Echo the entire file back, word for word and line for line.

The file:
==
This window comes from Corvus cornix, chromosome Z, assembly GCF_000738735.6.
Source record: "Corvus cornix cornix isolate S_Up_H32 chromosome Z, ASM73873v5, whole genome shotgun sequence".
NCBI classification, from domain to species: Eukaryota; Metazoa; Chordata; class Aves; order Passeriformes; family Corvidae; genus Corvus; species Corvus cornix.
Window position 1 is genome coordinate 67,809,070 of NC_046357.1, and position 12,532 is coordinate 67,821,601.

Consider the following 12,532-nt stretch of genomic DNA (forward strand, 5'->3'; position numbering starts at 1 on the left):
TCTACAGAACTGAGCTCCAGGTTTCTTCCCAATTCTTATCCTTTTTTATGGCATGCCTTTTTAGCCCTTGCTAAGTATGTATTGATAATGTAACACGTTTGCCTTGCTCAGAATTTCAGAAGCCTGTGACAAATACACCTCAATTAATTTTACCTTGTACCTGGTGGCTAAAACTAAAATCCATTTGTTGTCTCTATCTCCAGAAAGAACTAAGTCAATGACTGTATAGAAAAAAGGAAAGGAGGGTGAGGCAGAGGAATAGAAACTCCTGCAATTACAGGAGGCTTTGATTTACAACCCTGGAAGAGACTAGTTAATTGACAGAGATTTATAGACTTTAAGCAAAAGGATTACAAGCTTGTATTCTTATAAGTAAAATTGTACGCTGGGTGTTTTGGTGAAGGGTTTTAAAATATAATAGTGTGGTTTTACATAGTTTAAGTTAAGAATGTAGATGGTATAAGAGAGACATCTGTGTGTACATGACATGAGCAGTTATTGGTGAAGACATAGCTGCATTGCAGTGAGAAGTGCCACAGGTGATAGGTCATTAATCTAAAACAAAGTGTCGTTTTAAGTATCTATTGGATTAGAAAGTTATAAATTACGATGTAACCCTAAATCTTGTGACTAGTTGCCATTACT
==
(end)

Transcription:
This window comes from Corvus cornix, chromosome Z, assembly GCF_000738735.6.
Source record: "Corvus cornix cornix isolate S_Up_H32 chromosome Z, ASM73873v5, whole genome shotgun sequence".
NCBI classification, from domain to species: Eukaryota; Metazoa; Chordata; class Aves; order Passeriformes; family Corvidae; genus Corvus; species Corvus cornix.
Window position 1 is genome coordinate 67,809,070 of NC_046357.1, and position 12,532 is coordinate 67,821,601.

Consider the following 12,532-nt stretch of genomic DNA (forward strand, 5'->3'; position numbering starts at 1 on the left):
TCTACAGAACTGAGCTCCAGGTTTCTTCCCAATTCTTATCCTTTTTTATGGCATGCCTTTTTAGCCCTTGCTAAGTATGTATTGATAATGTAACACGTTTGCCTTGCTCAGAATTTCAGAAGCCTGTGACAAATACACCTCAATTAATTTTACCTTGTACCTGGTGGCTAAAACTAAAATCCATTTGTTGTCTCTATCTCCAGAAAGAACTAAGTCAATGACTGTATAGAAAAAAGGAAAGGAGGGTGAGGCAGAGGAATAGAAACTCCTGCAATTACAGGAGGCTTTGATTTACAACCCTGGAAGAGACTAGTTAATTGACAGAGATTTATAGACTTTAAGCAAAAGGATTACAAGCTTGTATTCTTATAAGTAAAATTGTACGCTGGGTGTTTTGGTGAAGGGTTTTAAAATATAATAGTGTGGTTTTACATAGTTTAAGTTAAGAATGTAGATGGTATAAGAGAGACATCTGTGTGTACATGACATGAGCAGTTATTGGTGAAGACATAGCTGCATTGCAGTGAGAAGTGCCACAGGTGATAGGTCATTAATCTAAAACAAAGTGTCGTTTTAAGTATCTATTGGATTAGAAAGTTATAAATTACGATGTAACCCTAAATCTTGTGACTAGTTGCCATTACT